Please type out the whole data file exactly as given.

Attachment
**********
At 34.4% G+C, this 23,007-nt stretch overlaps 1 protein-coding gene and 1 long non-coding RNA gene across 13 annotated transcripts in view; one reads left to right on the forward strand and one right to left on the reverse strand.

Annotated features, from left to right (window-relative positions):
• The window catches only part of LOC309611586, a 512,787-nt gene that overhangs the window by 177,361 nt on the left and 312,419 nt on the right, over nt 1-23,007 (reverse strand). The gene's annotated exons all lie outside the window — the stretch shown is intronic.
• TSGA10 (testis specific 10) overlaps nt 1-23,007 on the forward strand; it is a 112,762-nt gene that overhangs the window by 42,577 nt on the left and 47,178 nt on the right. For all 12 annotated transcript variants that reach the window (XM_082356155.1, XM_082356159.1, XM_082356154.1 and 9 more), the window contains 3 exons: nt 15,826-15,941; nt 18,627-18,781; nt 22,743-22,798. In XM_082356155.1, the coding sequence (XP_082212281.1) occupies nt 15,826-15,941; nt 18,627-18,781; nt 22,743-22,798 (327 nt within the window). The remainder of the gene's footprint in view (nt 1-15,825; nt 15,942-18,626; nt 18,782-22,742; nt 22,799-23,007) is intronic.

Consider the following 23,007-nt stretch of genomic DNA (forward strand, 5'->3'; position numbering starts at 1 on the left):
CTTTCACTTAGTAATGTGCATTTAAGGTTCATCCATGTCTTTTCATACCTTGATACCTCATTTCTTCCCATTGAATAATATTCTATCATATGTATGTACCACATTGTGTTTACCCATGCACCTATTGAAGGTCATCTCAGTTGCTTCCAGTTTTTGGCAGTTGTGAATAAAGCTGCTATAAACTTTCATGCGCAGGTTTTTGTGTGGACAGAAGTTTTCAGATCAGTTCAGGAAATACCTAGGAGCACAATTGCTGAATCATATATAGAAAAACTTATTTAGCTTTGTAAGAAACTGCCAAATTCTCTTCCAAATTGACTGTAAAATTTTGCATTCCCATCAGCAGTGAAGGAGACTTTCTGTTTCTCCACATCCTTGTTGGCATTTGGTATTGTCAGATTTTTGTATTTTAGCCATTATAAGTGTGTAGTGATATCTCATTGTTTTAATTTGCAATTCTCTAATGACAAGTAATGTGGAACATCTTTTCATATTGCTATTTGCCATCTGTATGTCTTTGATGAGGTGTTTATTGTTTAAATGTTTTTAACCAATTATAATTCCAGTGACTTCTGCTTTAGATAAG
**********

At 34.4% G+C, this 23,007-nt stretch overlaps 1 protein-coding gene and 1 long non-coding RNA gene across 13 annotated transcripts in view; one reads left to right on the forward strand and one right to left on the reverse strand.

Annotated features, from left to right (window-relative positions):
• The window catches only part of LOC309611586, a 512,787-nt gene that overhangs the window by 177,361 nt on the left and 312,419 nt on the right, over nt 1-23,007 (reverse strand). The gene's annotated exons all lie outside the window — the stretch shown is intronic.
• TSGA10 (testis specific 10) overlaps nt 1-23,007 on the forward strand; it is a 112,762-nt gene that overhangs the window by 42,577 nt on the left and 47,178 nt on the right. For all 12 annotated transcript variants that reach the window (XM_082356155.1, XM_082356159.1, XM_082356154.1 and 9 more), the window contains 3 exons: nt 15,826-15,941; nt 18,627-18,781; nt 22,743-22,798. In XM_082356155.1, the coding sequence (XP_082212281.1) occupies nt 15,826-15,941; nt 18,627-18,781; nt 22,743-22,798 (327 nt within the window). The remainder of the gene's footprint in view (nt 1-15,825; nt 15,942-18,626; nt 18,782-22,742; nt 22,799-23,007) is intronic.

Consider the following 23,007-nt stretch of genomic DNA (forward strand, 5'->3'; position numbering starts at 1 on the left):
CTTTCACTTAGTAATGTGCATTTAAGGTTCATCCATGTCTTTTCATACCTTGATACCTCATTTCTTCCCATTGAATAATATTCTATCATATGTATGTACCACATTGTGTTTACCCATGCACCTATTGAAGGTCATCTCAGTTGCTTCCAGTTTTTGGCAGTTGTGAATAAAGCTGCTATAAACTTTCATGCGCAGGTTTTTGTGTGGACAGAAGTTTTCAGATCAGTTCAGGAAATACCTAGGAGCACAATTGCTGAATCATATATAGAAAAACTTATTTAGCTTTGTAAGAAACTGCCAAATTCTCTTCCAAATTGACTGTAAAATTTTGCATTCCCATCAGCAGTGAAGGAGACTTTCTGTTTCTCCACATCCTTGTTGGCATTTGGTATTGTCAGATTTTTGTATTTTAGCCATTATAAGTGTGTAGTGATATCTCATTGTTTTAATTTGCAATTCTCTAATGACAAGTAATGTGGAACATCTTTTCATATTGCTATTTGCCATCTGTATGTCTTTGATGAGGTGTTTATTGTTTAAATGTTTTTAACCAATTATAATTCCAGTGACTTCTGCTTTAGATAAG